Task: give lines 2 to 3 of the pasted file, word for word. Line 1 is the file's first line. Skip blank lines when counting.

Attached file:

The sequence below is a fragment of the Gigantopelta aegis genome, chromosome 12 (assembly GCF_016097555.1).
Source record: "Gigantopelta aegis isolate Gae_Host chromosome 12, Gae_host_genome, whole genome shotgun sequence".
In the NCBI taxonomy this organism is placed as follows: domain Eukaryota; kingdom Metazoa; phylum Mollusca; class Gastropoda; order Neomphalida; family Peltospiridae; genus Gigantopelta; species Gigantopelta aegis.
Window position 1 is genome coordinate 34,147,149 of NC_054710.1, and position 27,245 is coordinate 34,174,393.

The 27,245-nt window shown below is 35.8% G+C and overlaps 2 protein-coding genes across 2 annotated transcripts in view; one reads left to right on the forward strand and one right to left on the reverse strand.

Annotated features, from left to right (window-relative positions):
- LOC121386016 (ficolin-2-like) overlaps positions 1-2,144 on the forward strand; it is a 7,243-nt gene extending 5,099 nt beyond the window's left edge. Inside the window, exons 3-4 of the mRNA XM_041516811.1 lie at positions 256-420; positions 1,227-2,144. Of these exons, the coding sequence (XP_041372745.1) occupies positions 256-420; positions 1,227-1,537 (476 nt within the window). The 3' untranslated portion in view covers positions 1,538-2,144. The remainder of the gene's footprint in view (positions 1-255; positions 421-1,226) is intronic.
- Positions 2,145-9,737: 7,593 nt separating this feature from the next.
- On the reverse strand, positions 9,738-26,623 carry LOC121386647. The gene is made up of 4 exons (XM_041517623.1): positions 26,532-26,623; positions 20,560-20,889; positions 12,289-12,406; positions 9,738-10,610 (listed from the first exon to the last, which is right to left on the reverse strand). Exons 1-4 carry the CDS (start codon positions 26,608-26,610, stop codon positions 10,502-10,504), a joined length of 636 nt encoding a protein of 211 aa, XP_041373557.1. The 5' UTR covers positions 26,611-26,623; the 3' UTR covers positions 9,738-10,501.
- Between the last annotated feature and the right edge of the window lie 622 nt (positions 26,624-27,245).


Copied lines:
Source record: "Gigantopelta aegis isolate Gae_Host chromosome 12, Gae_host_genome, whole genome shotgun sequence".
In the NCBI taxonomy this organism is placed as follows: domain Eukaryota; kingdom Metazoa; phylum Mollusca; class Gastropoda; order Neomphalida; family Peltospiridae; genus Gigantopelta; species Gigantopelta aegis.